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Discussion Starter #21
Well, one thing about these Odysseys, is they accept a charge fast, and will utilize the amps available to charge up very quickly. This is especially important with my floatplane, as many flights are often quite short (when alpine lake hopping). This could be very good with the Crosstrek, too, so that when it is able to charge hard (not in Eco mode) it should charge the Odyssey up faster.
Interesting, I guess it depends how the eco charging algorithm works. It may decide that the battery is doing such a good job that it needs to be charged for even less time while driving, LOL...
 

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Discussion Starter #22
In this case his drain is coming from an additional outflow on the battery. Having additional capacity on the battery buys extra time for the accessories (dash came in this case) assuming the car has time to charge to equivalent voltage. Hopefully the other workaround fixes it, but more capacity is more capacity when charged to an equivalent voltage. I get that it does not address the undercharging issue. Real issue here is running out of charge to power dash cam. Can be solved by fixing under charing. Can be solved by additional capacity. That said, I get and agree with your point of undercharging eventually catching up to the battery.
Good points but I think I'll try disconnecting one wire from the fusebox before spending ~$300 on a new battery... :D
 

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More about the Crosstrek Odyssey battery.
https://www.batterymart.com/p-ody-35-pc1400.html
Also press the Description tab.

Costs more, but I have seen deals on them from time to time. If you have a local high volume battery shop, they probably can sell for less. Also need to consider this battery will probably outlast the lifetime of your car ownership. I am only on my 2nd Odyssey battery in my plane. First one was still going strong after 10 years, but decided for good measure to replace it anyways (found a good deal that I couldn't pass up).

Having said all that, I don't have a need for such a high quality battery in my car, with my good monitoring and maintenance practices. But others may.
 

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Well, one thing about these Odysseys, is they accept a charge fast, and will utilize the amps available to charge up very quickly. This is especially important with my floatplane, as many flights are often quite short (when alpine lake hopping). This could be very good with the Crosstrek, too, so that when it is able to charge hard (not in Eco mode) it should charge the Odyssey up faster.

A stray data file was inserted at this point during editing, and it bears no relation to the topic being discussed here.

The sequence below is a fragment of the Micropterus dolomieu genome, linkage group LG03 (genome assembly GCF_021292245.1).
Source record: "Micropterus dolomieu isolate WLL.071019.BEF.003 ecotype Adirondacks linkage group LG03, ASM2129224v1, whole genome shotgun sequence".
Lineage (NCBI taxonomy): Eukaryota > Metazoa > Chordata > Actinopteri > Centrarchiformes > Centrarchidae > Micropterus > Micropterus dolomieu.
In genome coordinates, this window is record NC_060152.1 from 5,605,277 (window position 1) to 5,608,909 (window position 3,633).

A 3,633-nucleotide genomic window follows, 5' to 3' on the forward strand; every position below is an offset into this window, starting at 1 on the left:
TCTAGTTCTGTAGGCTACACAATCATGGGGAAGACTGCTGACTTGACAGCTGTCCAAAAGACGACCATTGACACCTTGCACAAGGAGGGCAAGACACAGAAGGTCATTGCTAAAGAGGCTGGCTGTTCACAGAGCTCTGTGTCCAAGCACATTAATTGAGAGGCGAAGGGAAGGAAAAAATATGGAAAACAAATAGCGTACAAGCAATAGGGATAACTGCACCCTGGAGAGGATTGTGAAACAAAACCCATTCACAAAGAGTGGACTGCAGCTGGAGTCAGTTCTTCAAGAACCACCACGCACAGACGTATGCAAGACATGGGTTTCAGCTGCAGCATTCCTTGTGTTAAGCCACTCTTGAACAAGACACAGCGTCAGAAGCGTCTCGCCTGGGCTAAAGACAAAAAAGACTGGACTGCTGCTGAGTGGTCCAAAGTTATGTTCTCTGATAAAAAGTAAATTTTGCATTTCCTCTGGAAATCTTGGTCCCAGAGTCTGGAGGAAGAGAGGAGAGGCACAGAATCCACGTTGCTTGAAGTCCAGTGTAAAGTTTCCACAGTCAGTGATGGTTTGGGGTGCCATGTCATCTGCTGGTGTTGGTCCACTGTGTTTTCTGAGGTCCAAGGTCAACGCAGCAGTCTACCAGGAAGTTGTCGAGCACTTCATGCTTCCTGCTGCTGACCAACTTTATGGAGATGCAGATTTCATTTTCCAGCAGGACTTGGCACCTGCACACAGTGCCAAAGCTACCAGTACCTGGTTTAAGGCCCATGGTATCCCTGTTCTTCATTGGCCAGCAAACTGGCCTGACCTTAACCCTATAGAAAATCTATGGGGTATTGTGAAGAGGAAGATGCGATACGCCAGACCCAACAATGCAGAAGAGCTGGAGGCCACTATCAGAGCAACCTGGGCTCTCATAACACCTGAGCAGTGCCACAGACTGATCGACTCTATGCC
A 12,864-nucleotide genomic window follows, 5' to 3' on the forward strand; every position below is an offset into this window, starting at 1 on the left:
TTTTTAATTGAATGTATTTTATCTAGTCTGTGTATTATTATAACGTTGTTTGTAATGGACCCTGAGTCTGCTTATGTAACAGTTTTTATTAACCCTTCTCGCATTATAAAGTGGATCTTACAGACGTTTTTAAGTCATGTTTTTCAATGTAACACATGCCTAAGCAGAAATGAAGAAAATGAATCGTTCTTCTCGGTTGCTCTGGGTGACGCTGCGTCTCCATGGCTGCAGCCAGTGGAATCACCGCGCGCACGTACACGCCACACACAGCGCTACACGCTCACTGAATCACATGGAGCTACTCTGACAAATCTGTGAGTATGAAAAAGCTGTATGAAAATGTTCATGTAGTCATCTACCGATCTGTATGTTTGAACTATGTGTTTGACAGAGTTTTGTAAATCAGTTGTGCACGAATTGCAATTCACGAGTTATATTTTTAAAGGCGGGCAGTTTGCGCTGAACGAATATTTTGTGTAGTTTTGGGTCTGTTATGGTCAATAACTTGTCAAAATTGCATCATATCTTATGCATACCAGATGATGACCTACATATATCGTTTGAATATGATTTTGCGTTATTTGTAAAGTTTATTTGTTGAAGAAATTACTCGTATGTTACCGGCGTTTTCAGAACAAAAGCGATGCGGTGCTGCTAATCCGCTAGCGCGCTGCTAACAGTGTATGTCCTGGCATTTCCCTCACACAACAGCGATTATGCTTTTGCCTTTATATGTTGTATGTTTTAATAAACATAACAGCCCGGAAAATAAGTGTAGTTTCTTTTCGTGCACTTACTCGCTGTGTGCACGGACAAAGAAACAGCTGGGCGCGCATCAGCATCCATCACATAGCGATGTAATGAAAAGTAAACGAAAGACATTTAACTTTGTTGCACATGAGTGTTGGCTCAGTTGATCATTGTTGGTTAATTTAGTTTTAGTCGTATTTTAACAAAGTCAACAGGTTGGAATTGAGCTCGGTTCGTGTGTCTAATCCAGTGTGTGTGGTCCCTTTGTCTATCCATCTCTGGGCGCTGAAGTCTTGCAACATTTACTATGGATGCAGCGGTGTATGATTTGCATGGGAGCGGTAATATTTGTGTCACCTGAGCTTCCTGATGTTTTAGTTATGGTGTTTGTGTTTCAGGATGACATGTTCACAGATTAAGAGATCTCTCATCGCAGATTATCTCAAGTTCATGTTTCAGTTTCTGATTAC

It really depends on how the smart/eco charging system is built... remember that an AGM battery typicially requires a bit more voltage to get to full when charging (ie 14.6V vs 14.4V) so if the default configuration on the Crosstrek is for regular lead acid batteries, an AGM battery might be further behind the 8 ball than a regular lead acid battery as the charging voltages reported seem to be well below 14.4V let alone the ideal 14.6V for an AGM.

Now if you defeat the smart/eco charging system, then definitely, the addition of a faster charge acceptance may pay dividends (more than the stock market right now :)). One thing to note is that some people have reported that they can modify the charging system to output 14.6V which may be an option.
 

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As 13ST14XV wrote, it may not (i.e. probably won't) solve our problem as OAK's commute is only 5 miles, in traffic. Interestingly, the parking mode held up last night but she went to her book club across town so drove a lot more in the evening, and probably at speed on the freeway as she came home late, after the bad traffic. It's definitely a combination of driving habits and the eco charging, and there's only one of those I have any influence over... :D

My only concern is that the constant charging may have some other undesirable effects on the battery but I can't imagine it's any worse than it being constantly left at 50% charge.
Batteries have been charged constantly prior to smart/eco charging so I don't believe that any undesirable effects will be big.
 

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Discussion Starter #26
Batteries have been charged constantly prior to smart/eco charging so I don't believe that any undesirable effects will be big.
Good to know. Just one more question... will I need to use a different weight oil because of the extra load the alternator will place on the engine?
 

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It really depends on how the smart/eco charging system is built... remember that an AGM battery typicially requires a bit more voltage to get to full when charging (ie 14.6V vs 14.4V) so if the default configuration on the Crosstrek is for regular lead acid batteries, an AGM battery might be further behind the 8 ball than a regular lead acid battery as the charging voltages reported seem to be well below 14.4V let alone the ideal 14.6V for an AGM.

Now if you defeat the smart/eco charging system, then definitely, the addition of a faster charge acceptance may pay dividends (more than the stock market right now :)). One thing to note is that some people have reported that they can modify the charging system to output 14.6V which may be an option.
Yes, AGMs generally can handle more charging amps. But the Odyssey doesn't need it. My plane just has a regular 35 (small) Denso alternator, same as what some of the old small cars (like Suzuki) used to have. Only puts out 14.4V and the Odyssey sucks the charge up really fast.

BTW, the Odyssey battery I have in the plane is the PC625 (very small) and only weighs just 13 pounds (don't want extra weight in a plane). Yet it turns a 360 cu inch high compression 4 cyl aircraft engine really quick. Amazing how much power it has in such a little package. The Crosstrek battery is much larger though (weight is not an issue), so has much higher reserve capacity.